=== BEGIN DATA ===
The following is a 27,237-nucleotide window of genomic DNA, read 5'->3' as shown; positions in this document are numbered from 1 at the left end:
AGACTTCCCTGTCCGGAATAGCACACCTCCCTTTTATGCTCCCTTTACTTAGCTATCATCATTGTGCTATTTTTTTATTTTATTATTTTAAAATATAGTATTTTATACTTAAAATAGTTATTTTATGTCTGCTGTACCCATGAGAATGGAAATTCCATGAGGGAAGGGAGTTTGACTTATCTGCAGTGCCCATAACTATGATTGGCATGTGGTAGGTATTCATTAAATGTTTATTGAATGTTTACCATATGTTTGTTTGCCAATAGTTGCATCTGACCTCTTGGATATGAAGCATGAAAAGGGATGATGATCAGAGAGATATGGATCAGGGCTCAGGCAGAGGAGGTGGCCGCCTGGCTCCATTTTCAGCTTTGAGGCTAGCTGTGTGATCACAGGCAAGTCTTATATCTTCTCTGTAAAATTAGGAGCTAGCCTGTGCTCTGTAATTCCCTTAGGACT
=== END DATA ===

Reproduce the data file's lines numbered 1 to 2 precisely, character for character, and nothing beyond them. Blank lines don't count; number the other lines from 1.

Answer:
The following is a 27,237-nucleotide window of genomic DNA, read 5'->3' as shown; positions in this document are numbered from 1 at the left end:
AGACTTCCCTGTCCGGAATAGCACACCTCCCTTTTATGCTCCCTTTACTTAGCTATCATCATTGTGCTATTTTTTTATTTTATTATTTTAAAATATAGTATTTTATACTTAAAATAGTTATTTTATGTCTGCTGTACCCATGAGAATGGAAATTCCATGAGGGAAGGGAGTTTGACTTATCTGCAGTGCCCATAACTATGATTGGCATGTGGTAGGTATTCATTAAATGTTTATTGAATGTTTACCATATGTTTGTTTGCCAATAGTTGCATCTGACCTCTTGGATATGAAGCATGAAAAGGGATGATGATCAGAGAGATATGGATCAGGGCTCAGGCAGAGGAGGTGGCCGCCTGGCTCCATTTTCAGCTTTGAGGCTAGCTGTGTGATCACAGGCAAGTCTTATATCTTCTCTGTAAAATTAGGAGCTAGCCTGTGCTCTGTAATTCCCTTAGGACT